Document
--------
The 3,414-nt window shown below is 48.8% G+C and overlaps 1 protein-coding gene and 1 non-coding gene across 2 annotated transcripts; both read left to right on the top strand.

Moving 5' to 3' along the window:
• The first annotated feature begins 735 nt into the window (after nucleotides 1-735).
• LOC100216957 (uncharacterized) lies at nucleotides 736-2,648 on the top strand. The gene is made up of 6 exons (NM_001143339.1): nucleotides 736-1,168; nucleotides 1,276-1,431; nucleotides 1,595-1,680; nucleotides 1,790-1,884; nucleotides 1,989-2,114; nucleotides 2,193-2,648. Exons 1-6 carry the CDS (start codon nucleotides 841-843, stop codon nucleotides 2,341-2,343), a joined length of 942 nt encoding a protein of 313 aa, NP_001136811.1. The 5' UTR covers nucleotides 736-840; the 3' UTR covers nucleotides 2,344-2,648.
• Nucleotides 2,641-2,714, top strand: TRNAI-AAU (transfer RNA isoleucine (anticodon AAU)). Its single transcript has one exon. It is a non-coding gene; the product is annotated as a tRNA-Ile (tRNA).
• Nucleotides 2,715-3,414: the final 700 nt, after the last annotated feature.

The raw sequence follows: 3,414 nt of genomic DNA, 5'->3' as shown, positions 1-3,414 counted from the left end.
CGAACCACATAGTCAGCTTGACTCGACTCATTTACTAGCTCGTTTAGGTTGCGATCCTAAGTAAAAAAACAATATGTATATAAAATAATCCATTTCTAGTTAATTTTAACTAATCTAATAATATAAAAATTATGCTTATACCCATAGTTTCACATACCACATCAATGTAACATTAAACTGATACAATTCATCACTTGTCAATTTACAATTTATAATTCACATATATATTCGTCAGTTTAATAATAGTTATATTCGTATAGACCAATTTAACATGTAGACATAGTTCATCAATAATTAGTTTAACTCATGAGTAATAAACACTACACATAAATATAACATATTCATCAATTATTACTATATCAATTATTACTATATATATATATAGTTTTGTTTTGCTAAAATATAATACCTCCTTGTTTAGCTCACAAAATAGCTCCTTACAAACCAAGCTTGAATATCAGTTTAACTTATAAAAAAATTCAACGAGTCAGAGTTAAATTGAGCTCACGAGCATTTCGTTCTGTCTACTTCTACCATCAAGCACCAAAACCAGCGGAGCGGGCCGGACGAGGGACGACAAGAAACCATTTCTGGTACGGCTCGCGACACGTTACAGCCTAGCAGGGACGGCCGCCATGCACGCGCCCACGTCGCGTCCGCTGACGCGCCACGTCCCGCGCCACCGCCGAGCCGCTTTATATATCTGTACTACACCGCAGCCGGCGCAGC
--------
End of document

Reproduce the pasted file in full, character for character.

The 3,414-nt window shown below is 48.8% G+C and overlaps 1 protein-coding gene and 1 non-coding gene across 2 annotated transcripts; both read left to right on the top strand.

Moving 5' to 3' along the window:
• The first annotated feature begins 735 nt into the window (after nucleotides 1-735).
• LOC100216957 (uncharacterized) lies at nucleotides 736-2,648 on the top strand. The gene is made up of 6 exons (NM_001143339.1): nucleotides 736-1,168; nucleotides 1,276-1,431; nucleotides 1,595-1,680; nucleotides 1,790-1,884; nucleotides 1,989-2,114; nucleotides 2,193-2,648. Exons 1-6 carry the CDS (start codon nucleotides 841-843, stop codon nucleotides 2,341-2,343), a joined length of 942 nt encoding a protein of 313 aa, NP_001136811.1. The 5' UTR covers nucleotides 736-840; the 3' UTR covers nucleotides 2,344-2,648.
• Nucleotides 2,641-2,714, top strand: TRNAI-AAU (transfer RNA isoleucine (anticodon AAU)). Its single transcript has one exon. It is a non-coding gene; the product is annotated as a tRNA-Ile (tRNA).
• Nucleotides 2,715-3,414: the final 700 nt, after the last annotated feature.

The raw sequence follows: 3,414 nt of genomic DNA, 5'->3' as shown, positions 1-3,414 counted from the left end.
CGAACCACATAGTCAGCTTGACTCGACTCATTTACTAGCTCGTTTAGGTTGCGATCCTAAGTAAAAAAACAATATGTATATAAAATAATCCATTTCTAGTTAATTTTAACTAATCTAATAATATAAAAATTATGCTTATACCCATAGTTTCACATACCACATCAATGTAACATTAAACTGATACAATTCATCACTTGTCAATTTACAATTTATAATTCACATATATATTCGTCAGTTTAATAATAGTTATATTCGTATAGACCAATTTAACATGTAGACATAGTTCATCAATAATTAGTTTAACTCATGAGTAATAAACACTACACATAAATATAACATATTCATCAATTATTACTATATCAATTATTACTATATATATATATAGTTTTGTTTTGCTAAAATATAATACCTCCTTGTTTAGCTCACAAAATAGCTCCTTACAAACCAAGCTTGAATATCAGTTTAACTTATAAAAAAATTCAACGAGTCAGAGTTAAATTGAGCTCACGAGCATTTCGTTCTGTCTACTTCTACCATCAAGCACCAAAACCAGCGGAGCGGGCCGGACGAGGGACGACAAGAAACCATTTCTGGTACGGCTCGCGACACGTTACAGCCTAGCAGGGACGGCCGCCATGCACGCGCCCACGTCGCGTCCGCTGACGCGCCACGTCCCGCGCCACCGCCGAGCCGCTTTATATATCTGTACTACACCGCAGCCGGCGCAGC